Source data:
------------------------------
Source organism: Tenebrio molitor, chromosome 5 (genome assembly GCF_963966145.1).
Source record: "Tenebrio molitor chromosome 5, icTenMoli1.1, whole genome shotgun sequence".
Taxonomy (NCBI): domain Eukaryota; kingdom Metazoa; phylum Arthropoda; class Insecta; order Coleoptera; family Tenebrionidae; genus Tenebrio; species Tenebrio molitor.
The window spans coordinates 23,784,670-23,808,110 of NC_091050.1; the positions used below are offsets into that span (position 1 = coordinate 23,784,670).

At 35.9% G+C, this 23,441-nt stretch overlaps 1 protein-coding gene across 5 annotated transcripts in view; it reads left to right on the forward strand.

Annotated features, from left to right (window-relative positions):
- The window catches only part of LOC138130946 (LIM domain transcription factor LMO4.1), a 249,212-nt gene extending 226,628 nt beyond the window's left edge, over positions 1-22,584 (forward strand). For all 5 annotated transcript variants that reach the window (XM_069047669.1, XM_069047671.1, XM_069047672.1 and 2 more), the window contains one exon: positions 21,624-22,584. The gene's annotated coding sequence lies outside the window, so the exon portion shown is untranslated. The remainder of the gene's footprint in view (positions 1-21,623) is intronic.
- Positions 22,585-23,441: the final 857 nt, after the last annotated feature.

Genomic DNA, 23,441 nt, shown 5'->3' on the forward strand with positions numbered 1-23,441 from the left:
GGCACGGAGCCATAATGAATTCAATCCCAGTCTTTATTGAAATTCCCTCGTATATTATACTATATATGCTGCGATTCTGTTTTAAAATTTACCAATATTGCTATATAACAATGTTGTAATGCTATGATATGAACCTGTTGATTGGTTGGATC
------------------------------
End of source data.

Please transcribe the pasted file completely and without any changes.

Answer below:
Source organism: Tenebrio molitor, chromosome 5 (genome assembly GCF_963966145.1).
Source record: "Tenebrio molitor chromosome 5, icTenMoli1.1, whole genome shotgun sequence".
Taxonomy (NCBI): domain Eukaryota; kingdom Metazoa; phylum Arthropoda; class Insecta; order Coleoptera; family Tenebrionidae; genus Tenebrio; species Tenebrio molitor.
The window spans coordinates 23,784,670-23,808,110 of NC_091050.1; the positions used below are offsets into that span (position 1 = coordinate 23,784,670).

At 35.9% G+C, this 23,441-nt stretch overlaps 1 protein-coding gene across 5 annotated transcripts in view; it reads left to right on the forward strand.

Annotated features, from left to right (window-relative positions):
- The window catches only part of LOC138130946 (LIM domain transcription factor LMO4.1), a 249,212-nt gene extending 226,628 nt beyond the window's left edge, over positions 1-22,584 (forward strand). For all 5 annotated transcript variants that reach the window (XM_069047669.1, XM_069047671.1, XM_069047672.1 and 2 more), the window contains one exon: positions 21,624-22,584. The gene's annotated coding sequence lies outside the window, so the exon portion shown is untranslated. The remainder of the gene's footprint in view (positions 1-21,623) is intronic.
- Positions 22,585-23,441: the final 857 nt, after the last annotated feature.

Genomic DNA, 23,441 nt, shown 5'->3' on the forward strand with positions numbered 1-23,441 from the left:
GGCACGGAGCCATAATGAATTCAATCCCAGTCTTTATTGAAATTCCCTCGTATATTATACTATATATGCTGCGATTCTGTTTTAAAATTTACCAATATTGCTATATAACAATGTTGTAATGCTATGATATGAACCTGTTGATTGGTTGGATC